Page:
- Federal Reserve vice president Richard Clarida admitted that he was surprised by the rise in consumer prices in April, but argued that the increase in inflation was likely to be near transitory.
On Wednesday, he told a meeting of the National Association for Business Economics that ratings on inflation are likely to rise further this year and possibly increase somewhat further then you will see later this year.I expect inflation to run or perhaps return to - maybe maybe much faster than our 2% target in 2022 and 2023.
Consumer prices have climbed by the most in April since 2009, bringing the increase to 4.2% year-on-year, amid a record increase in used car costs, the Labor Department reported on Wednesday.The news made stocks and bond prices lower.
Calling April's numbers 'one data point, Clarida said inflation was boosted by base effects - current price levels are elevated compared to falling readings a year ago when the economy was virtually shut down to contain Covid 19 - and by some supply bottlenecks.
'We have pent-up demand in the economy, he said 'It may take some time for the supply to increase to demand.
Clarida repeatedably said that the Fed was prepared to act if inflation or inflation expectations rose to undesirable levels.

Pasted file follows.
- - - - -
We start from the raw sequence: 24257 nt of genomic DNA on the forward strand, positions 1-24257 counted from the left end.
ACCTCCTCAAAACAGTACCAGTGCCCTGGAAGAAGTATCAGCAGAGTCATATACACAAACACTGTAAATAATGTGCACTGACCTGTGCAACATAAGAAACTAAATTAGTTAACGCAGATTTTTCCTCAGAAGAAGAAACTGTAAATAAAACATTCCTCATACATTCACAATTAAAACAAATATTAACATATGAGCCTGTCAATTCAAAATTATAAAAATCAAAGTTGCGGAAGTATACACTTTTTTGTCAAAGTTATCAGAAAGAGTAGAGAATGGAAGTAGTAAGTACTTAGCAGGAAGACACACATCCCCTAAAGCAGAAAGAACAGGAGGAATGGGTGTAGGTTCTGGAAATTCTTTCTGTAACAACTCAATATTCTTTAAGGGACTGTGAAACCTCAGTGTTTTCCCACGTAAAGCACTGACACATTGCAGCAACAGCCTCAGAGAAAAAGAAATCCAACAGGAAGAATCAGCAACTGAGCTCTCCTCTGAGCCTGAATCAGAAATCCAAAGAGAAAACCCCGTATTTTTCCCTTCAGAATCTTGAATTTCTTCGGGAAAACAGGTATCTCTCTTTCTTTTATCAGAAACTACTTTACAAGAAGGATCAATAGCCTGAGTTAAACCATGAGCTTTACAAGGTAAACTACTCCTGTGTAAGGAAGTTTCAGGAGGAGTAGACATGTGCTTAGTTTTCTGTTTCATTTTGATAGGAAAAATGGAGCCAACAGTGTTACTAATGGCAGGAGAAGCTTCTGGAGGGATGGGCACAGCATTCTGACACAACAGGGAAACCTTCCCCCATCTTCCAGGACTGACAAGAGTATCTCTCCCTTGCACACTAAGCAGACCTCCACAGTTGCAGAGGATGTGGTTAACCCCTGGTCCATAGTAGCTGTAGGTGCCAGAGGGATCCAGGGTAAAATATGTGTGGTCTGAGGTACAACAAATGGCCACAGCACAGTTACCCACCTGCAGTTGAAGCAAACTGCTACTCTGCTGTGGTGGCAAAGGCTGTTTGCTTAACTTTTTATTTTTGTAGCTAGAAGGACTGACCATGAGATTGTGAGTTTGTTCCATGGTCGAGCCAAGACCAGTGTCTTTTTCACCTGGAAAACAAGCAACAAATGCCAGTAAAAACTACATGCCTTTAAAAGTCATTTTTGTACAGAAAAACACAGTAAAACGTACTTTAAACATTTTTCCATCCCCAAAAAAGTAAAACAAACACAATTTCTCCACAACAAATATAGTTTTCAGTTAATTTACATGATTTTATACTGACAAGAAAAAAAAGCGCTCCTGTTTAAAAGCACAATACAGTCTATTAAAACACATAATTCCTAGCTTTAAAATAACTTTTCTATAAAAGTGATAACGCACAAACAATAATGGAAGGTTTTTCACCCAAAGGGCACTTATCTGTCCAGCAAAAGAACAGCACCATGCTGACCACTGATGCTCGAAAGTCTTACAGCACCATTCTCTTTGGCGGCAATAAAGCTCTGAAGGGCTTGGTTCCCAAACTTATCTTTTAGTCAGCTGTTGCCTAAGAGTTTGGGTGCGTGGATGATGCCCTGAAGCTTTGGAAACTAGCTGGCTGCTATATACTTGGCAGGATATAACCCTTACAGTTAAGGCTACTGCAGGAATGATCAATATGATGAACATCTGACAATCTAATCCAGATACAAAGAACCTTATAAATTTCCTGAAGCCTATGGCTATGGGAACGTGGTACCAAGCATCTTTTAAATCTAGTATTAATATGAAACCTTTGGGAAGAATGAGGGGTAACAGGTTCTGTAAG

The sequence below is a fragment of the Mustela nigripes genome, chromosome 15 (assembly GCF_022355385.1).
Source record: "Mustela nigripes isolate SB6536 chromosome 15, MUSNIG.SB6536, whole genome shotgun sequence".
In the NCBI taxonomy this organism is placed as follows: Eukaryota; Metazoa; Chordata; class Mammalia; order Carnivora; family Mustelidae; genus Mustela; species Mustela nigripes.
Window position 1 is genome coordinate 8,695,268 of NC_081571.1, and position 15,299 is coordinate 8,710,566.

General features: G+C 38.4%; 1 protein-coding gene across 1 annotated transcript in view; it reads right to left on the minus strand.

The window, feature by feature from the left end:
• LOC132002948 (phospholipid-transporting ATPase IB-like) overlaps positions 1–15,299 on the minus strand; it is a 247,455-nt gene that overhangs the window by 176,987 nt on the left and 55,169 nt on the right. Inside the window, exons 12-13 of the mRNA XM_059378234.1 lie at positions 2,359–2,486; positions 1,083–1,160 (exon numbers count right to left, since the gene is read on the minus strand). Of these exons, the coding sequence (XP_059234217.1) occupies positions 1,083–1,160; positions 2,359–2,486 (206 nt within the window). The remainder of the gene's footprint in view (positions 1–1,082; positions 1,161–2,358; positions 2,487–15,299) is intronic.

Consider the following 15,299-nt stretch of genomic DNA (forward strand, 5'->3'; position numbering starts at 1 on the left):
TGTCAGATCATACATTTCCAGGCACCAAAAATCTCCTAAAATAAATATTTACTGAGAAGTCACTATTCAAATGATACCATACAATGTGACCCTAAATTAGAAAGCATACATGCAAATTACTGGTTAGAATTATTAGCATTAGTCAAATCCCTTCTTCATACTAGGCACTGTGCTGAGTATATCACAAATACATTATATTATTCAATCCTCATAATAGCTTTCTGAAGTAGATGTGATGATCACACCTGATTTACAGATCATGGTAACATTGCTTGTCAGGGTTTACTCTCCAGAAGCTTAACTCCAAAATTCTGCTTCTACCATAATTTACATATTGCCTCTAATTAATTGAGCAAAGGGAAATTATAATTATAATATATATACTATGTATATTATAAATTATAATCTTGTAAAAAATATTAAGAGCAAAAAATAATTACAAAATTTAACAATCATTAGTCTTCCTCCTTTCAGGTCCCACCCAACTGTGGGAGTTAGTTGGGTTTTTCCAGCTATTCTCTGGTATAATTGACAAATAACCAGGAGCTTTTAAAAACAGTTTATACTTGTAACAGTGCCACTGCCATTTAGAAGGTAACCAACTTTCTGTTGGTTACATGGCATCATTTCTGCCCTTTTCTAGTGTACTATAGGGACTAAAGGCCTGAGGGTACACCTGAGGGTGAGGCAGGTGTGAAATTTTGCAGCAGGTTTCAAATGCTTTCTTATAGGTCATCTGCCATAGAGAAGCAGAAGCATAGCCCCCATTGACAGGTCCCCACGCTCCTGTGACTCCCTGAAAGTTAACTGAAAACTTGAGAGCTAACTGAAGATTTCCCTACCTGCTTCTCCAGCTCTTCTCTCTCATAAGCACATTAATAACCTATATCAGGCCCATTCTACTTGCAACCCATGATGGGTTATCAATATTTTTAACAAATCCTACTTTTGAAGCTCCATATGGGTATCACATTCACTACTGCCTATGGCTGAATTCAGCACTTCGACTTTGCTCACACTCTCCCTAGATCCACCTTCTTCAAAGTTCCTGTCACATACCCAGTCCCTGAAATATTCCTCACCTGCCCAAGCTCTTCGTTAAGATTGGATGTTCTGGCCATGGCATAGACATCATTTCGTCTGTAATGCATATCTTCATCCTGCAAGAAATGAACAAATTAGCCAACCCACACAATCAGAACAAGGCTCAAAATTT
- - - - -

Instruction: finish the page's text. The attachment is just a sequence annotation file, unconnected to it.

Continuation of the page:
If we saw evidence that there was a risk of a persistent upward drift in inflation expectations, we would not hesitate to offset this, said he.
He suggested that the Fed is some way off of scaling back the massive stimulus it is providing to the economy.
'The economy is in a long way from our goals, and it is likely to take some time for substantial further progress to be achieved, said he.
The Fed is currently purchasing $80 billion of Treasury securities per month - $80 billion in mortgage backed debt and has pledged to keep this pace 'until substantial further progress has been made toward its goals of increasing unemployment and 2% average inflation.
Clarida was optimistic about the outlook for the economy, saying it expects it to 't pick up steam this year.
Like other forecasters, he said he was surprised by the news of a smaller-then expected increase in the U.S. payrolls in April.
'The near-term outlook for the economy appears to be more uncertain than the outlook on the labor market, he said, adding that it may take some time to match workers with the jobs available after pandemic stages.
'This was an unprecedented shock, he said.We need to be humble and really draw from the data.
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